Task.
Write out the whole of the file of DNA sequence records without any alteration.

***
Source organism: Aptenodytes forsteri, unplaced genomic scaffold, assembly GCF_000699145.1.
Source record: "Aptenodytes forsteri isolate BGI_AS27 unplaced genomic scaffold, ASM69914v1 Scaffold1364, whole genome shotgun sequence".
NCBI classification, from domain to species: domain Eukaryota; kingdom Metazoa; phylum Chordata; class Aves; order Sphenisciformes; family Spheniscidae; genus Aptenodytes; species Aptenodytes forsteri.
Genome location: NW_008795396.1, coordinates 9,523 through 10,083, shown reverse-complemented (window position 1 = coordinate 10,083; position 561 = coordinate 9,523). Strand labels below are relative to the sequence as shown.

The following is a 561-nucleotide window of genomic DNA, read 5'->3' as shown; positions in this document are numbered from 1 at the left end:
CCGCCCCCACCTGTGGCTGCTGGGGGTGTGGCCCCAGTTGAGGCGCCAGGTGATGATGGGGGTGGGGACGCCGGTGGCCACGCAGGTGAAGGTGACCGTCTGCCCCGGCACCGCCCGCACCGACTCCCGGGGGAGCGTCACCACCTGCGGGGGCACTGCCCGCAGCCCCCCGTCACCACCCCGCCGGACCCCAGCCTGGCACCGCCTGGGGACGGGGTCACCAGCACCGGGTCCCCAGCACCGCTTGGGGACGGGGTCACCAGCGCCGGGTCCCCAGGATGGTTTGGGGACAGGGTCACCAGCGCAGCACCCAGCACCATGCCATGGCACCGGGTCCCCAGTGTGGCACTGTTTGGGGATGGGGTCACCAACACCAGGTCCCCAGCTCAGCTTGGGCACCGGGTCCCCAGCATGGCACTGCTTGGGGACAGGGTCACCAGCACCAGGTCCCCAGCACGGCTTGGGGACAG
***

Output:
Source organism: Aptenodytes forsteri, unplaced genomic scaffold, assembly GCF_000699145.1.
Source record: "Aptenodytes forsteri isolate BGI_AS27 unplaced genomic scaffold, ASM69914v1 Scaffold1364, whole genome shotgun sequence".
NCBI classification, from domain to species: domain Eukaryota; kingdom Metazoa; phylum Chordata; class Aves; order Sphenisciformes; family Spheniscidae; genus Aptenodytes; species Aptenodytes forsteri.
Genome location: NW_008795396.1, coordinates 9,523 through 10,083, shown reverse-complemented (window position 1 = coordinate 10,083; position 561 = coordinate 9,523). Strand labels below are relative to the sequence as shown.

The following is a 561-nucleotide window of genomic DNA, read 5'->3' as shown; positions in this document are numbered from 1 at the left end:
CCGCCCCCACCTGTGGCTGCTGGGGGTGTGGCCCCAGTTGAGGCGCCAGGTGATGATGGGGGTGGGGACGCCGGTGGCCACGCAGGTGAAGGTGACCGTCTGCCCCGGCACCGCCCGCACCGACTCCCGGGGGAGCGTCACCACCTGCGGGGGCACTGCCCGCAGCCCCCCGTCACCACCCCGCCGGACCCCAGCCTGGCACCGCCTGGGGACGGGGTCACCAGCACCGGGTCCCCAGCACCGCTTGGGGACGGGGTCACCAGCGCCGGGTCCCCAGGATGGTTTGGGGACAGGGTCACCAGCGCAGCACCCAGCACCATGCCATGGCACCGGGTCCCCAGTGTGGCACTGTTTGGGGATGGGGTCACCAACACCAGGTCCCCAGCTCAGCTTGGGCACCGGGTCCCCAGCATGGCACTGCTTGGGGACAGGGTCACCAGCACCAGGTCCCCAGCACGGCTTGGGGACAG